|Posted on Feb 11, 2009 02:21:31 PM | Constellation | 1 Comments ||
When NASA has built a rocket, it has historically been done in segments, or stages. For example, the Saturn V used to take astronauts to the moon during the Apollo program had three stages. The Constellation Program's new Ares I rocket will have two stages – the first and upper stages.
Some have asked, why do you need stages? Why not build one large ship and be done with it? The reasoning for this is simple -- most of the structure used in a launch vehicle houses the fuel needed to power the propulsion system. As the vehicle burns fuel, it no longer needs the full-sized structure to reach orbit; therefore, it becomes excess weight. By staging or dropping off these stages, the vehicle becomes lighter and the propulsion system has to push less weight into orbit.
While staging is a necessary part of the launch process, it does have potential risks and is given additional scrutiny because of the relative complexity. As with all launch events, staging is studied carefully by project engineers to ensure mission success. This is a normal part of the NASA development process. For Ares, NASA has evaluated the first-stage-to-upper-stage-separation event from the perspective of ensuring the ability to separate, being able to confirm separation has occurred, and having sufficient clearance to not re-contact the J-2X engine nozzle with the interstage as it is pulled away from the Ares I upper stage.
The separation of the Ares I stages is carefully timed and based upon preset acceleration levels. Separation will occur when those levels are read by on-board accelerometers, which takes place when the first stage runs out of propellant and the internal pressure reduces. A set of linear shaped charges between the upper stage and first stage will fire, separating the metal between the first stage and the interstage. At the same time, ten booster deceleration motors fire to pull the first stage directly backward, while eight ullage settling motors fire to push the upper stage forward. After the segments separate, the first stage tumble motors fire to slow the stage for its return trip to Earth and eventual recovery.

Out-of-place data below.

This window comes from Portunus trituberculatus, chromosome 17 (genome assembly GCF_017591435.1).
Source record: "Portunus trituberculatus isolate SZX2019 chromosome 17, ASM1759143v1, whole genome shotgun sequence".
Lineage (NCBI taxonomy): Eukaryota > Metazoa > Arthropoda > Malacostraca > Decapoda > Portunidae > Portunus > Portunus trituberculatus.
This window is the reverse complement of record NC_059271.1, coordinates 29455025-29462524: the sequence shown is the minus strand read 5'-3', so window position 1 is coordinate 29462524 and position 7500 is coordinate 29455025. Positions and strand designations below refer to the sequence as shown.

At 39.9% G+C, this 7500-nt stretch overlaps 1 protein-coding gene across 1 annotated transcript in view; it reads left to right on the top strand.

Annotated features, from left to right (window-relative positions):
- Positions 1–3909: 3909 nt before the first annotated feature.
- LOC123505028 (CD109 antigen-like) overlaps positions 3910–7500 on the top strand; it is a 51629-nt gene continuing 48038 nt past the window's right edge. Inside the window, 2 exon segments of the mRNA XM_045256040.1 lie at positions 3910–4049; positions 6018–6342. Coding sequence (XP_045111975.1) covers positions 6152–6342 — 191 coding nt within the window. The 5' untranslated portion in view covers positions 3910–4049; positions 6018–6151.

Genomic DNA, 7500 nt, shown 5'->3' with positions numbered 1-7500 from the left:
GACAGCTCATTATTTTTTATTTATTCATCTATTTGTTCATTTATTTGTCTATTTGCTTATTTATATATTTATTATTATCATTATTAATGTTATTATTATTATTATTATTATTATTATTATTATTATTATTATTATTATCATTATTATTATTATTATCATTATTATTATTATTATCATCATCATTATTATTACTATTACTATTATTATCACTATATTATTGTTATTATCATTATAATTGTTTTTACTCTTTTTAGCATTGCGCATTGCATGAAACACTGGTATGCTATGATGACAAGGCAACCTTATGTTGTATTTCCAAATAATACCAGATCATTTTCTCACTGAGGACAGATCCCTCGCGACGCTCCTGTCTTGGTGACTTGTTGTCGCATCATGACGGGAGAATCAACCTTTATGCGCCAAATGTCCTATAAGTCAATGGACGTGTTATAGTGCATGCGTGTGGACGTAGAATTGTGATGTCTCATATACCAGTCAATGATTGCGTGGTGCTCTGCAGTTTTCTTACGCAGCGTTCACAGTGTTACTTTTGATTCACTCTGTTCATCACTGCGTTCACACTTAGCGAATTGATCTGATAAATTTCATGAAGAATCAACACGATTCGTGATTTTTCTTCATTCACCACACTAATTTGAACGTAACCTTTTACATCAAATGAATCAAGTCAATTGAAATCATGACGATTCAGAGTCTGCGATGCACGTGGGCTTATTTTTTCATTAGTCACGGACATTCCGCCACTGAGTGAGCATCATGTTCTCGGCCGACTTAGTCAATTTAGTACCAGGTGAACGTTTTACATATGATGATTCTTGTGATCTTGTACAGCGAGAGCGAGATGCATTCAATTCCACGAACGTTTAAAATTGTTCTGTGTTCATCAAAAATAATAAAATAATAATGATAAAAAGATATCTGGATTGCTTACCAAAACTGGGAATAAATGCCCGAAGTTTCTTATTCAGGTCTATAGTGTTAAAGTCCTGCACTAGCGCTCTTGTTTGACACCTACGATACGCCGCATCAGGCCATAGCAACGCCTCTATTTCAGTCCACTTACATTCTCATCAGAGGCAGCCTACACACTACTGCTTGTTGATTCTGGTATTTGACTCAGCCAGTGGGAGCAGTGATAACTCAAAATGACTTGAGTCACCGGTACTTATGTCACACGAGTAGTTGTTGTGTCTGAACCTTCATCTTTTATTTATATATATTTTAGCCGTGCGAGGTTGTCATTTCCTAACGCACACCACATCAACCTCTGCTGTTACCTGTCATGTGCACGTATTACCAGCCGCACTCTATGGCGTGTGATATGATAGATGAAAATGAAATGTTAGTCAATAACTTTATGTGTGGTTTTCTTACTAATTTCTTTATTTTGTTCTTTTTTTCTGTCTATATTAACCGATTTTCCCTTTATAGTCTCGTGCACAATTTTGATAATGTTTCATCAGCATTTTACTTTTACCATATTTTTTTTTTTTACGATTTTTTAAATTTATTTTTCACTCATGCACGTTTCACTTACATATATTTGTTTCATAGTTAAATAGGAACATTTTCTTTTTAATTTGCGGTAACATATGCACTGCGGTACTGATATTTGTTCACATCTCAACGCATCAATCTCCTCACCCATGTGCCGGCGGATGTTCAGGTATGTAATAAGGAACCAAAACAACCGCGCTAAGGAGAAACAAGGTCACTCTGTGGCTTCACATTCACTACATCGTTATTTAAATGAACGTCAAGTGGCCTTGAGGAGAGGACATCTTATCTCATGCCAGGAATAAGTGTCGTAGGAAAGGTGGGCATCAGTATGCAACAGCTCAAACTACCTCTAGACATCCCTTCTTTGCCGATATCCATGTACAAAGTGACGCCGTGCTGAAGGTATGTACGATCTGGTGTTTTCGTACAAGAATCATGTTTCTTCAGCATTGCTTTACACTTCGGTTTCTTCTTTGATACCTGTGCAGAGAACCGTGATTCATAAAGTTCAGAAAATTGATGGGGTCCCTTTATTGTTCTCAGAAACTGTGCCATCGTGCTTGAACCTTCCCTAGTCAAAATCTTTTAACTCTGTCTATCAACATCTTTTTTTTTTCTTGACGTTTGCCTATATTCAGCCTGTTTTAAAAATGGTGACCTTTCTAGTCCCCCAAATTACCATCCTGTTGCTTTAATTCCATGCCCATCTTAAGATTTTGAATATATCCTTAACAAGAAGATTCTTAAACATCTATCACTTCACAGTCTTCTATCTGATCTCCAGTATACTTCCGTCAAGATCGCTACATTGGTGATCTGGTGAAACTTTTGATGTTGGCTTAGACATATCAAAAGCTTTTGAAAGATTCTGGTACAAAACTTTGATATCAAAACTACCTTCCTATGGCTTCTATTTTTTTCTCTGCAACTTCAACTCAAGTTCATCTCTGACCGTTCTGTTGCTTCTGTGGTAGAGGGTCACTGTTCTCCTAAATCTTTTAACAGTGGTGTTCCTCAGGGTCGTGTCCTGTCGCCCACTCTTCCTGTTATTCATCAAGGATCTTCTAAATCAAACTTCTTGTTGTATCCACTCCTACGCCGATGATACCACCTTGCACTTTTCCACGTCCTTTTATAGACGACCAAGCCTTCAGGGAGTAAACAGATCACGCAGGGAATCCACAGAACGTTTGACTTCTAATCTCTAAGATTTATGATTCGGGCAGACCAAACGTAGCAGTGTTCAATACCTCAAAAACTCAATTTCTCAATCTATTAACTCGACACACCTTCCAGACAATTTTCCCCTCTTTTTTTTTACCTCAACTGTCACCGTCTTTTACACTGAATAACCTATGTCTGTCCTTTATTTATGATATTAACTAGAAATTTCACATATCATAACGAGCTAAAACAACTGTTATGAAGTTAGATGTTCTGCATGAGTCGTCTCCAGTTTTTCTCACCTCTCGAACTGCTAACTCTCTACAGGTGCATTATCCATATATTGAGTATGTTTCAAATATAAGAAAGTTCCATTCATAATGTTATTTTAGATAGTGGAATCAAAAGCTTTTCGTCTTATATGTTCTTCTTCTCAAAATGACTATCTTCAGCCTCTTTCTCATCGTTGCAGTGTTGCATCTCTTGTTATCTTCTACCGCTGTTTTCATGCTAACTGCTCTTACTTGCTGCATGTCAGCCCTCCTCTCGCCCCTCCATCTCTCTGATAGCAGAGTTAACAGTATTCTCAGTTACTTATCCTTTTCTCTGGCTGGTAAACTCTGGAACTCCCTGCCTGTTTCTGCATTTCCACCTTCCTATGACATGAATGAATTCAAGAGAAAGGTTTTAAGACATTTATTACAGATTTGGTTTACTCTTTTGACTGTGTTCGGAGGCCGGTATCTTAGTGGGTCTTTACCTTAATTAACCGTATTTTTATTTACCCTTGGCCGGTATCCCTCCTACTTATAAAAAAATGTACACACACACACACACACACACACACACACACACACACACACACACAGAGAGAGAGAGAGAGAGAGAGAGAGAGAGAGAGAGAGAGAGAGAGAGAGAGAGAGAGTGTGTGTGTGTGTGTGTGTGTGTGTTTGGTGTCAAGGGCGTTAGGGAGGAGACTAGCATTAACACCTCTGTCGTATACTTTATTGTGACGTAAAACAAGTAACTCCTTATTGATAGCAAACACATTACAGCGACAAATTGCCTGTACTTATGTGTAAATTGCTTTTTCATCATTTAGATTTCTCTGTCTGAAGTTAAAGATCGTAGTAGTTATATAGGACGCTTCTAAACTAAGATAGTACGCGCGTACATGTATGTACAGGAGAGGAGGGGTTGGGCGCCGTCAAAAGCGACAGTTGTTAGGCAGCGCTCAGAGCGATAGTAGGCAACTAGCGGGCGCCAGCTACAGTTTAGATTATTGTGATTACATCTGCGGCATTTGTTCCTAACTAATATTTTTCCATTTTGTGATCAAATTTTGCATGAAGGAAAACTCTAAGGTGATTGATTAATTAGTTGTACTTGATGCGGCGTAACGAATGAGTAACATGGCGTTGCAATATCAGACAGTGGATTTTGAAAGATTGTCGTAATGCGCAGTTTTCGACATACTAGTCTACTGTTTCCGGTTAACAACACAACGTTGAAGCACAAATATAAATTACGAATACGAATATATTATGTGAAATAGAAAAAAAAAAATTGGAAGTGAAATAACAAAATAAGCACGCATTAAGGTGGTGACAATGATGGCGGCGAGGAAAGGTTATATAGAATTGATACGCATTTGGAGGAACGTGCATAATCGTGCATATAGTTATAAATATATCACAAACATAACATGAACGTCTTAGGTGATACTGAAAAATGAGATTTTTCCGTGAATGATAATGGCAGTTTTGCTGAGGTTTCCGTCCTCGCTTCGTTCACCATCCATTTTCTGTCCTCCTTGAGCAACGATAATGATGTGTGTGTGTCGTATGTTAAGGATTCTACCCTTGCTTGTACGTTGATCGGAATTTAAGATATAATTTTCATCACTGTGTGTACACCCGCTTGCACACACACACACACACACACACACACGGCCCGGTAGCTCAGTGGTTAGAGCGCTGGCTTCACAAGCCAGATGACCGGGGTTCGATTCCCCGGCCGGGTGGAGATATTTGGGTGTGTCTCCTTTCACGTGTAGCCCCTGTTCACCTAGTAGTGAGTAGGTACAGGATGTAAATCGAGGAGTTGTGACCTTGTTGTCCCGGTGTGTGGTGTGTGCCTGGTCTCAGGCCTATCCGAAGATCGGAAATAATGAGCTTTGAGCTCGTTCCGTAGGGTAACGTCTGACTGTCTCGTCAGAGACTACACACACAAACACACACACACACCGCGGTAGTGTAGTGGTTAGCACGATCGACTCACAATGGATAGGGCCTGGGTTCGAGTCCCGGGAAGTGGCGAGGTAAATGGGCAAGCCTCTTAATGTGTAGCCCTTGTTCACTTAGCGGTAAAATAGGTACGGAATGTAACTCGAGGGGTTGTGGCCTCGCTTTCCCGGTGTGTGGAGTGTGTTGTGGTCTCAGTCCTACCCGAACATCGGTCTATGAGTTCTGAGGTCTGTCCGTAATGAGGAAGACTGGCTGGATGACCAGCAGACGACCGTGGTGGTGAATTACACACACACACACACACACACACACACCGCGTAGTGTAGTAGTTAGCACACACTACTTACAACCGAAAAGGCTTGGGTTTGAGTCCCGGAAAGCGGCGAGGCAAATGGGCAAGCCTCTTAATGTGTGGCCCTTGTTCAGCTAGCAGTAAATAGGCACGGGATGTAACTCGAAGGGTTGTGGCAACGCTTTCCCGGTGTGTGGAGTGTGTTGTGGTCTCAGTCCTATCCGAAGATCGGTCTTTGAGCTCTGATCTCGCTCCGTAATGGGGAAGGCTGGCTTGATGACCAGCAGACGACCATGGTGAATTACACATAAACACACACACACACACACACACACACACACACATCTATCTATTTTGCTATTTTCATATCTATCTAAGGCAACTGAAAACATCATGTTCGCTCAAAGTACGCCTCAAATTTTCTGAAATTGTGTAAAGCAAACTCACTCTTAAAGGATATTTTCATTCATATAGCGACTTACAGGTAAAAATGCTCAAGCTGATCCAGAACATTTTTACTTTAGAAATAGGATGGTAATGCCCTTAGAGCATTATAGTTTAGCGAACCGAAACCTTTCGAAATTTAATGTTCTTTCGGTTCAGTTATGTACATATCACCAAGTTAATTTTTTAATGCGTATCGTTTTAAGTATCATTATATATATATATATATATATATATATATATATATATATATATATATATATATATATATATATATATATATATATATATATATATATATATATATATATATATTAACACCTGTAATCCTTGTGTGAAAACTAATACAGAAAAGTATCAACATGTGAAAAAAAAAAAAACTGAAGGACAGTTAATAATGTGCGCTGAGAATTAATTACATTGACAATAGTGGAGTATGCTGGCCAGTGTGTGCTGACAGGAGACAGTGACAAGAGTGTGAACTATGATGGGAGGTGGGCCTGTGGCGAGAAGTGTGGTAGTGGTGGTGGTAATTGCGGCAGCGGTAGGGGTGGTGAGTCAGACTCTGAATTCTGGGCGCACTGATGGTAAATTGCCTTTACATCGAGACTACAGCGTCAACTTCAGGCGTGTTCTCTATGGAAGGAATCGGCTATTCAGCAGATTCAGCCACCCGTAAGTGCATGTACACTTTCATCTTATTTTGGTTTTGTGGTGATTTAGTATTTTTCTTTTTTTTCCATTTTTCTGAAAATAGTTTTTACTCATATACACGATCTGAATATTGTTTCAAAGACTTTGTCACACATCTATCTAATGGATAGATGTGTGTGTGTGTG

As part of this process, NASA engineers ran thousands of physics-based models (“Monte Carlo” analyses) to evaluate the first stage/upper stage separation. These models are developing and continue to improve. In addition, engineers analyzed and evaluated the system redundancies and potential for re-contact between the J-2X nozzle and the interstage. NASA’s analyses concluded that there will be a good separation, even in a worst case scenario. Because this is a critical event, NASA had the Aerospace Corporation perform an independent analysis and their conclusions supported the NASA analysis.
This along with many other developments is a key “risk” that will continue to be watched closely, and managed and mitigated using proven risk management techniques as we proceed with the final design phase of Ares I.
Tags : Ares I, Constellation